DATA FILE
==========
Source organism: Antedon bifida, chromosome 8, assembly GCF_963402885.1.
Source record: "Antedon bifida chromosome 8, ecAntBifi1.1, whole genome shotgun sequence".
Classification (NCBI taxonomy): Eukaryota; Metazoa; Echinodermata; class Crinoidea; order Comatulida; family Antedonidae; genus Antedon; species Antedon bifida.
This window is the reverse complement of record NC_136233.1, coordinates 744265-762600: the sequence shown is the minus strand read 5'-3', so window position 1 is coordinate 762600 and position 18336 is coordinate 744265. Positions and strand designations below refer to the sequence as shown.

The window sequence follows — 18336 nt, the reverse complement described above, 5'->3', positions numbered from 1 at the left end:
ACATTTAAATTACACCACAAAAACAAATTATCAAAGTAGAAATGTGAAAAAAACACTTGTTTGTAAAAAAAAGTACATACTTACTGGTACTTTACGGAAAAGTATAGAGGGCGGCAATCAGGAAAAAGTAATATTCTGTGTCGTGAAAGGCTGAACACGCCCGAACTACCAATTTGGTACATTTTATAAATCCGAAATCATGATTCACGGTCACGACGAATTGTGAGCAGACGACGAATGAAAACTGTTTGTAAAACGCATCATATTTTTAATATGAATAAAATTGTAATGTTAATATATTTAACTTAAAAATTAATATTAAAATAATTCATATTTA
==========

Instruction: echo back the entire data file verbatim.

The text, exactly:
Source organism: Antedon bifida, chromosome 8, assembly GCF_963402885.1.
Source record: "Antedon bifida chromosome 8, ecAntBifi1.1, whole genome shotgun sequence".
Classification (NCBI taxonomy): Eukaryota; Metazoa; Echinodermata; class Crinoidea; order Comatulida; family Antedonidae; genus Antedon; species Antedon bifida.
This window is the reverse complement of record NC_136233.1, coordinates 744265-762600: the sequence shown is the minus strand read 5'-3', so window position 1 is coordinate 762600 and position 18336 is coordinate 744265. Positions and strand designations below refer to the sequence as shown.

The window sequence follows — 18336 nt, the reverse complement described above, 5'->3', positions numbered from 1 at the left end:
ACATTTAAATTACACCACAAAAACAAATTATCAAAGTAGAAATGTGAAAAAAACACTTGTTTGTAAAAAAAAGTACATACTTACTGGTACTTTACGGAAAAGTATAGAGGGCGGCAATCAGGAAAAAGTAATATTCTGTGTCGTGAAAGGCTGAACACGCCCGAACTACCAATTTGGTACATTTTATAAATCCGAAATCATGATTCACGGTCACGACGAATTGTGAGCAGACGACGAATGAAAACTGTTTGTAAAACGCATCATATTTTTAATATGAATAAAATTGTAATGTTAATATATTTAACTTAAAAATTAATATTAAAATAATTCATATTTA